Three Important Factors to Consider Before Firing an Employee

Issue: November 2011 by in Inside The Magazine, Legal

Firing employees has always been a necessary component of business as employers try to retain the most competent individuals in order to propel their business into profitable territory. Sometimes, businesses find it necessary to release some lower capacity individuals back into the employment pool in order to make space for rising stars. In the face of dark economic times, however, there is a shift in the standard protocol for many businesses. Now, even average employees may be on the chopping block as businesses try to reign in expenses in order to weather the economic storm.

In my February article entitled At-will Employment? Right-to-Work? What does it all mean?, I discussed the rights of employers related to terminating an employee. While it is important to understand these rights to be sure that the termination is legally allowed, it is also important to proceed with the termination in a way that reduces risk for your business. Even if the termination is legitimate, defending a lawsuit to prove that legitimacy is time-consuming, expensive and can be very detrimental to your business. It should be avoided, and here are some ways in which to do so:

1) Look for cause. Once you have decided to terminate an employee, it is a good idea to prepare your case before you perform the termination. This is your tactical advantage as an employer, and it is foolish to miss this opportunity. I am not, by any means, suggesting that you manufacture a reason for the discharge. On the contrary, I am advising you to base the termination upon a solid reason, because a termination for cause is always cleaner than a termination without cause.

For instance, one of the first things you should do is inspect the employee’s resume and other employment documentation. If the employee has provided anything that is untrue on any of that documentation, then you have found good cause for termination. If the employee is simply underperforming, then you should begin to issue written warnings so that you have a trail of documentation leading to the termination. Whatever the case may be, you are much better off to have written evidence of misconduct rather than vague examples of minor infractions.

2) Do not provide too much information. Even with good cause, there is no legal requirement that you provide the reason for the termination to the employee at the time of termination. Regardless, many employers feel the need to explain every reason for which they are terminating the employee. I generally see this at either end of the spectrum. If the employee is underperforming severely or acting inappropriately, employers provide a laundry list of reasons for the termination in order to drive the point home or even humiliate the employee. It is intended as retribution for the employee’s prior behavior. If the employee is good at their job, but no longer necessary, then the employer spends time extolling the employee’s virtues before eventually letting the employee know that he or she will no longer have a job with them.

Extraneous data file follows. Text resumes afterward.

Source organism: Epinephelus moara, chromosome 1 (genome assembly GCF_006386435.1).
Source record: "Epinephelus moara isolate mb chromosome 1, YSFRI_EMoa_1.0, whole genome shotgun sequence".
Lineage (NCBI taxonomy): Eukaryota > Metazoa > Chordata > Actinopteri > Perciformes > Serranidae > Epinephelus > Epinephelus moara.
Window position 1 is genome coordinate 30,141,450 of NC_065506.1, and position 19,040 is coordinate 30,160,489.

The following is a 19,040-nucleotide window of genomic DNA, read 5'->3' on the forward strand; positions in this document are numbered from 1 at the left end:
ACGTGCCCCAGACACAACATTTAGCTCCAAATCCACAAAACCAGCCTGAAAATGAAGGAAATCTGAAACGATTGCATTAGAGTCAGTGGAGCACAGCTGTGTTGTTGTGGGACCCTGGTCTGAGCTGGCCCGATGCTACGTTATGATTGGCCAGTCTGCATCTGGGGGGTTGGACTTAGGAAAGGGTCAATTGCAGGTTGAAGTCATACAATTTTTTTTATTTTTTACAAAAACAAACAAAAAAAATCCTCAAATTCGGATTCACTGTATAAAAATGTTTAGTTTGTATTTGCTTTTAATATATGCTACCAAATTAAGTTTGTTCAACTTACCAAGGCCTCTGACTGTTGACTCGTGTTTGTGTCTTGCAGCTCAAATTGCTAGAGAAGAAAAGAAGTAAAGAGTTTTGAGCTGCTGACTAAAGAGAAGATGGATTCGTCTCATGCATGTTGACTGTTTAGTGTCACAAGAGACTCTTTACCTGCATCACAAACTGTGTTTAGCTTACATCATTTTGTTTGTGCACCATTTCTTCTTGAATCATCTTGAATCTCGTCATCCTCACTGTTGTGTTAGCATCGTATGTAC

In either of these situations, it is highly unlikely that the employee will feel that the employer was being fair, and unfairness is often met with litigation. If you feel the need to give a reason at all (which may be necessary to avoid unemployment compensation), then stick to the primary reason. No good comes from a laundry list of reasons for the termination. Likewise, telling an employee how much you value him or her before termination generally just sounds like hollow sentiment. It strikes of unfairness if it is too prolonged, and it may push the employee to pursue legal action.

3) Allow the employee to leave with dignity. A termination is usually a highly charged, emotional event for both employer and employee. These emotions often cause an employer to go overboard with criticism when explaining the terms of the discharge to the employee. Worse, the employer may choose to discharge the employee in front of his or her peers or make them do the “walk of shame” out of the place of employment while everyone watches.

While it is tempting to lash out against an employee who has created problems for your business, such behavior invites a lot of anger and resentment, which usually leads to a legal battle. Offering an employee an opportunity to leave quietly with his or her dignity intact costs nothing and may prevent some headaches in the future.

Whether you have a problem employee, you have seen better days financially or you have some other reason to consider termination, consider embracing my tips for avoiding an employment lawsuit. You should also consider consulting an attorney before taking any adverse action against an employee. Your attorney can help you develop a plan of action, and it will cost you far less in legal fees than if the attorney takes over after you have made a mistake.

The preceding is for general informational purposes only and not intended to constitute specific legal advice or form an attorney/client relationship. Please seek the services of a licensed attorney for specific legal advice.

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